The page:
Costa Azzura by Tom Ford 2014


Post by Liam


Hello fabulous fragrance fiends,

I’m back! Thanks for the kind reception on my first post, I didn’t expect such a torrent of kindness! Today I shift away from vintage perfume and look at a 2014 release from the house of Tom Ford….

Costa Azzura by Tom Ford 2014

Costa Azzurra Tom Ford FragranticaPhoto Stolen Fragrantica

Fragrantica gives these featured accords:
Top: Seaweed, driftwood, agarwood (oud), ambrette (musk mallow), celery seeds, cardamom
Heart: Juniper, myrtle, lavender, lemon, yellow mandarin, artemisi
Base: Mastic or lentisque, olibanum, incense, vanilla, vetiver, oak

Generally I’m a descriptivist of smell, because you naturally have to be when you’re reviewing fragrance. It was Maurice Roucel who described himself as “an explorer wandering amidst his formulas”, and I personally like to wander amidst smell in general, using words to grapple and express the emotions stemming from perfumery. I feel sinful writing about fragrance in a bad light, but I think it’s impossible to like everything; someone has to do it anyway – dissent, that is.

Costa Azzura, you almost had it. You’re salty and drab like a preserved and tinned anchovy at the back of the pantry. For the most part, Tom Ford’s private line is an impressive lineup, presenting a powerhouse of fragrances with a more-than-modest appeal. Costa Azzura however, is familiar like pale grey skies over a beach.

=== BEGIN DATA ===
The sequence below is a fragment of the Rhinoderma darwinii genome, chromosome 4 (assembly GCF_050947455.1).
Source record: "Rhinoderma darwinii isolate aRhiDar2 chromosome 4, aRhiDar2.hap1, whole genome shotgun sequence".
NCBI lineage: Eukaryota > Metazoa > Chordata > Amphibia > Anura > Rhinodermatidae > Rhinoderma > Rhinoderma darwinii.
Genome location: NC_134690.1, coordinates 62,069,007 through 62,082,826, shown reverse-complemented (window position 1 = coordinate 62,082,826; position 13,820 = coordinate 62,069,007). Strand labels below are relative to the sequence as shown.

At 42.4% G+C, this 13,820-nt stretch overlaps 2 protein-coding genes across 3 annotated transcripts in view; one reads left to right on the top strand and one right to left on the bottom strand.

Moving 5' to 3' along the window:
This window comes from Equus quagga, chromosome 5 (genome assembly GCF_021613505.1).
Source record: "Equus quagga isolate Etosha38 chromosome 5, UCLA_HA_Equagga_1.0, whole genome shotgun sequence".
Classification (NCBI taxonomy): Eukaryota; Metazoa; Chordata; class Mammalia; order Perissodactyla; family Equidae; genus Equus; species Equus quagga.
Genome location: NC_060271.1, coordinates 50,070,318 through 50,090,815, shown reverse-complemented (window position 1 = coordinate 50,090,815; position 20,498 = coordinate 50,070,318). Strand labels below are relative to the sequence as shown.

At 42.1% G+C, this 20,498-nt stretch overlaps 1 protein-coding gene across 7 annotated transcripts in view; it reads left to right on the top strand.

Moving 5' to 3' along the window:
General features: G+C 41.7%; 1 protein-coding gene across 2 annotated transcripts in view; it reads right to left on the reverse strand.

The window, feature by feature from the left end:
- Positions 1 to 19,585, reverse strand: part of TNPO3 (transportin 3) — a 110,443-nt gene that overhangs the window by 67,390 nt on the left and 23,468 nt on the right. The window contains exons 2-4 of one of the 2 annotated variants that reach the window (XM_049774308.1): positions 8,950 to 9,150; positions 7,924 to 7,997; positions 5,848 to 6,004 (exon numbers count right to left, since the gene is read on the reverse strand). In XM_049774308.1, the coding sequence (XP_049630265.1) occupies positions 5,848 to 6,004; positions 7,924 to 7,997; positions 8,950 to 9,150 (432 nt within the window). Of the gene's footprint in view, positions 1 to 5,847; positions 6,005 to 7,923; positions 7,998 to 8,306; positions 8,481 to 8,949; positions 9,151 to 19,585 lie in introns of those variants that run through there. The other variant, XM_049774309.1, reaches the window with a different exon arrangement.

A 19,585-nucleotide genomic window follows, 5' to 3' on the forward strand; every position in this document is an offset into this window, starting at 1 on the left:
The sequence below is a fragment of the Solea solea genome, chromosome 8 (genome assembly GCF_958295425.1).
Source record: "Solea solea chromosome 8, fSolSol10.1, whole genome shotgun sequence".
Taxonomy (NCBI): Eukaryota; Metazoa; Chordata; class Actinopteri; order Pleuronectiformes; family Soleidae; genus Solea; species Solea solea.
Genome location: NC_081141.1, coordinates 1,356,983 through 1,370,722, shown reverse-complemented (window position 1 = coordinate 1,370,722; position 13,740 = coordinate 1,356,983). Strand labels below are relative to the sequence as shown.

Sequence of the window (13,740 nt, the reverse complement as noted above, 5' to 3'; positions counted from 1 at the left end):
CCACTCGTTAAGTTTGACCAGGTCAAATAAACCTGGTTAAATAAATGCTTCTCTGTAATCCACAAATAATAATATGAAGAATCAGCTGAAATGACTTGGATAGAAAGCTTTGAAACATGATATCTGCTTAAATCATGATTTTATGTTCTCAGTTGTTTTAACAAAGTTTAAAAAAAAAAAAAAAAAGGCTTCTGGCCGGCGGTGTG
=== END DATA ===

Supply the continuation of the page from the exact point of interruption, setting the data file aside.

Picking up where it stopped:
Costa Azzurra Tom Ford Beachweed William Murphy FlickrPhoto Stolen Flickr

Can we talk about mirepoix – a mixture of carrot, celery, onion, and bay leaf sautéed in olive oil? Why? Because Costa Azzura is a soppy concoction like a limp boiled carrot macerated with herbs- and smells like it too! Costa Azzura is salty and dank to the same extent the low tide is, why oh why Tom? It smells incomplete and dull without addictive heart notes resultantly feeling like cold steel on the skin and is redolent of the uncomfortable chill of sea water. There is no gravitas! No body! It’s lacking in its sensuality.

Costa Azzurra Tom Ford Jackson Pollock #7 Cliff FlickrPhoto Stolen Flickr

A hyper-gourmand, Costa Azzura fuses lemon, cardamon, celery seed, ambrette, vanilla, mastic, juniper … One might confuse this for a shopping list. An additional overload of lavender, driftwood, oud, and incense remind me of Pollock artwork; fuelled by chance and in the end disappointingly linear (unlike Pollock, of course). For those wanting to smell literally like the sea, in the most realistic way possible, Costa Azzura is your friend. A marine-woods scent presenting the perfect contradiction of ‘light heaviness’. This fragrance embodies the archetypical male musky fougere fragrance whilst trying very hard to escape that labelling, in turn smelling overloaded, superfluously enigmatic and, most importantly yet ashamedly generic in nature… also, no calone/watermelon ketones in sight!

This certainly exudes a beach-y smell, there’s no doubt about that. But is dirty seawater appealing? That’s up to you. Personally, I’m not a fan of smelling like seaweed; despite the novel nature of this fragrance.